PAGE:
Houston’s Cambodian Baptist community, a tight-knit group of faithful refugees, is mourning the loss of two of its founding fathers to COVID-19.
Their churches now face the compounding challenges of recovering from pandemic disruptions and transitioning leadership from Khmer-speaking elders to younger generations without the wisdom of the influential pastors who dedicated their lives to their community.
Pastor Ty Bo of Metrey Pheap Baptist Church and pastor The Mey of Rosharon Bible Baptist Church fled the Khmer Rouge regime, founded two of the city’s four Cambodian Baptist congregations, pastored for decades, and supported ministries back in their home country. And both died of the coronavirus this year.
When asked about the two pastors, congregants cross their fingers and say they were “like this.” They were like “blood brothers,” their widows said. Though they led congregations on opposite sides of the Houston metro area, Ty Bo and The Mey would pray together over the phone for half an hour each Sunday morning as they prepared for the day’s service.
In February 2021, Ty Bo, my great uncle, lost his long battle with COVID-19 at age 69. San Jacinto Funeral Home and Memorial Park overflowed with masked guests on the day of his funeral, many standing in the hallway or even in the parking lot due to pandemic-related restrictions. Pastor Mey was there too, a black leather Bible tucked under his arm. I’ll always remember him that way.
Seven months and seven days later, The Mey, 76, died from the same disease that took the life of his best friend.
As a whole, Asian American communities have been disproportionately affected by the pandemic, but details about specific impacts have been scant, a 2020 report by McKinsey and Company confirmed. They’ve also suffered the double blow of xenophobia and rumors around COVID-19 hurting their businesses and weighing on their spirits.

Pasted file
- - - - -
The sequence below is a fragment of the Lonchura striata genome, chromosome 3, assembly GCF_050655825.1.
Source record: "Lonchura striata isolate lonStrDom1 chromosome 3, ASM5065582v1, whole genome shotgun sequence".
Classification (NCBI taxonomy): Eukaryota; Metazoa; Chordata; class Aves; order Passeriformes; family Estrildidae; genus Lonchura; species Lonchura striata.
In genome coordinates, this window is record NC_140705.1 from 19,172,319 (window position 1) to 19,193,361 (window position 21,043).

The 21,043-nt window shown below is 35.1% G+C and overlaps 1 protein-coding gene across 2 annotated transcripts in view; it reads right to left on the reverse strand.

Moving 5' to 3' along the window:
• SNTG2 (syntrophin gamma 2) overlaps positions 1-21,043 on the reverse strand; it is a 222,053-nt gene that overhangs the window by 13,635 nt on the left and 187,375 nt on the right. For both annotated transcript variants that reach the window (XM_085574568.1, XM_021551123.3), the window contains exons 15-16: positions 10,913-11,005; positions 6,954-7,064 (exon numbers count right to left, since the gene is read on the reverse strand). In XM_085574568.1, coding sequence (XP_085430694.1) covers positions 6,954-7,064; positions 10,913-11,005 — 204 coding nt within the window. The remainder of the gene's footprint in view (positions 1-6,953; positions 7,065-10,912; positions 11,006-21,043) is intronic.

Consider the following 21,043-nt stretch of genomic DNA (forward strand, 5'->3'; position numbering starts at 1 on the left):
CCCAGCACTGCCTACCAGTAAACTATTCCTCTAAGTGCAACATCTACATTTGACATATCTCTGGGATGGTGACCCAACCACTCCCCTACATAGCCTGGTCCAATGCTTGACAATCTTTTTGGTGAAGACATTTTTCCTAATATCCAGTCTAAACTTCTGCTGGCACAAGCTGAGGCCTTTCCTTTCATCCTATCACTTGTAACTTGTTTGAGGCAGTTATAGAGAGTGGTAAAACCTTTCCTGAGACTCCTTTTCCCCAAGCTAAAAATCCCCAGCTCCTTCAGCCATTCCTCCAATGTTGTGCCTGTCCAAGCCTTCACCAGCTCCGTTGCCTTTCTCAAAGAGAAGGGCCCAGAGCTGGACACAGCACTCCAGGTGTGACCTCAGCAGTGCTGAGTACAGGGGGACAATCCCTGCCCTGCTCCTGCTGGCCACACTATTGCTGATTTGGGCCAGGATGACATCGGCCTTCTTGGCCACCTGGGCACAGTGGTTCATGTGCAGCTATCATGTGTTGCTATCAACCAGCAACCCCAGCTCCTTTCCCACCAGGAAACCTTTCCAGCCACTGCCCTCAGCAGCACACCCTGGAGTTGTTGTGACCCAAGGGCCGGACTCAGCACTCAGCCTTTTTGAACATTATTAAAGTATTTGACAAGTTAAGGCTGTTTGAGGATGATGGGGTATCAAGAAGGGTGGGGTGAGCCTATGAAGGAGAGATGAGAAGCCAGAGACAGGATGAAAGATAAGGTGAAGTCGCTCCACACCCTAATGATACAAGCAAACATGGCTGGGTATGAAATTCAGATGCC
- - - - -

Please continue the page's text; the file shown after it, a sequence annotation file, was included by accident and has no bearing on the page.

Back in July 2020, the death of a 28-year-old in the Houston Cambodian community shocked and grieved members of both congregations (enough that my mom called to tell me the news). From there, the pandemic continued to take its toll, peaking among Asian Americans in Houston in March 2021, according to local statistics.
The loss of the two pastors was “a different kind of hurt,” wrote Lisa Khuth, who led Metrey Pheap Baptist Church’s children and youth ministries for more than a decade. Metrey Pheap, which means something close to friendship and reconciliation, was the place where Khuth accepted Christ as a child and received her first Bible.
Ty Bo and The Mey were more than just preachers on Sunday morning and active pastors who prayed and fellowshipped with their congregations. They were like family to many in the community, having helped hundreds of Cambodians come to the United States in hopes of starting better lives.
My parents are one of the 25 families Ty and his wife, Eang Kim Bo, sponsored to immigrate to the United States. When my dad’s father was taken by Khmer Rouge soldiers and never seen again, it was Ty Bo (or Tha Ty as I called him) who became like a father to my dad and, by extension, a grandfather to me.
Pastor Mey was like a father to Khuth’s mom. In fact, he was the one who suggested that Khuth’s mom name her Lisa. And Pastor Bo led Khuth to salvation in Christ and baptized her, and it was his church that she would go on to serve for 15 years.
Pastor Bo and Pastor Mey were known for their work as teachers and mentors for hundreds of Cambodian Christians in Houston. Khuth called them “faithful builders,” people who “not only worked their purpose in building a church but stayed faithful to continuing that on even through the hardship.”
‘God knew him then’
Bo and Mey represent a generation of Cambodian American Christians whose testimonies date back to fleeing the Khmer Rouge. They powerfully attest to a God who miraculously intervened, who saved them from the deadly regime that took over their home country in the late 1970s.